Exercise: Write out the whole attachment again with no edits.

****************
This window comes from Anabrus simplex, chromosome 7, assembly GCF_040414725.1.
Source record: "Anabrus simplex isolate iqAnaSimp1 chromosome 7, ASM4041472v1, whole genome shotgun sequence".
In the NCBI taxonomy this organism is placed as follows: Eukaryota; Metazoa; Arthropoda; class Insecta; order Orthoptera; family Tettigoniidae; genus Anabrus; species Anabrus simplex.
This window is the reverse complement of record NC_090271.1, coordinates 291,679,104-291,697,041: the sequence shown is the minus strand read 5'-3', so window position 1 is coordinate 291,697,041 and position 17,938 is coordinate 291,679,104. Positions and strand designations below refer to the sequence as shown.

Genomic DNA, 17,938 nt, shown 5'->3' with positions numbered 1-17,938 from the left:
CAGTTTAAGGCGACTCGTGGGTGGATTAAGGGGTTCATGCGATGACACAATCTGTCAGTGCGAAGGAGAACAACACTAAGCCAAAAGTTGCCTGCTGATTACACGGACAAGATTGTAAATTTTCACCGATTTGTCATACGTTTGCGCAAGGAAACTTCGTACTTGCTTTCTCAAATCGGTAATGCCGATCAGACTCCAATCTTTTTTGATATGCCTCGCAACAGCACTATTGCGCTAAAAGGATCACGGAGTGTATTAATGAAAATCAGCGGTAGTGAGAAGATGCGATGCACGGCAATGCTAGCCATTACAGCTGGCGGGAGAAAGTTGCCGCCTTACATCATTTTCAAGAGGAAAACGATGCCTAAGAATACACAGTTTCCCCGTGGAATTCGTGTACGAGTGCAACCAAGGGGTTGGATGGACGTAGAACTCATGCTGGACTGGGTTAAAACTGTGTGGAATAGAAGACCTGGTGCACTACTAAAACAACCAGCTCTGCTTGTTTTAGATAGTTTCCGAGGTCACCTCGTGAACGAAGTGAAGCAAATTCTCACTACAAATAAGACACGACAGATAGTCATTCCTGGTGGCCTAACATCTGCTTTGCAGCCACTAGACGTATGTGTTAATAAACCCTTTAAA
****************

This window comes from Anabrus simplex, chromosome 7, assembly GCF_040414725.1.
Source record: "Anabrus simplex isolate iqAnaSimp1 chromosome 7, ASM4041472v1, whole genome shotgun sequence".
In the NCBI taxonomy this organism is placed as follows: Eukaryota; Metazoa; Arthropoda; class Insecta; order Orthoptera; family Tettigoniidae; genus Anabrus; species Anabrus simplex.
This window is the reverse complement of record NC_090271.1, coordinates 291,679,104-291,697,041: the sequence shown is the minus strand read 5'-3', so window position 1 is coordinate 291,697,041 and position 17,938 is coordinate 291,679,104. Positions and strand designations below refer to the sequence as shown.

Genomic DNA, 17,938 nt, shown 5'->3' with positions numbered 1-17,938 from the left:
CAGTTTAAGGCGACTCGTGGGTGGATTAAGGGGTTCATGCGATGACACAATCTGTCAGTGCGAAGGAGAACAACACTAAGCCAAAAGTTGCCTGCTGATTACACGGACAAGATTGTAAATTTTCACCGATTTGTCATACGTTTGCGCAAGGAAACTTCGTACTTGCTTTCTCAAATCGGTAATGCCGATCAGACTCCAATCTTTTTTGATATGCCTCGCAACAGCACTATTGCGCTAAAAGGATCACGGAGTGTATTAATGAAAATCAGCGGTAGTGAGAAGATGCGATGCACGGCAATGCTAGCCATTACAGCTGGCGGGAGAAAGTTGCCGCCTTACATCATTTTCAAGAGGAAAACGATGCCTAAGAATACACAGTTTCCCCGTGGAATTCGTGTACGAGTGCAACCAAGGGGTTGGATGGACGTAGAACTCATGCTGGACTGGGTTAAAACTGTGTGGAATAGAAGACCTGGTGCACTACTAAAACAACCAGCTCTGCTTGTTTTAGATAGTTTCCGAGGTCACCTCGTGAACGAAGTGAAGCAAATTCTCACTACAAATAAGACACGACAGATAGTCATTCCTGGTGGCCTAACATCTGCTTTGCAGCCACTAGACGTATGTGTTAATAAACCCTTTAAA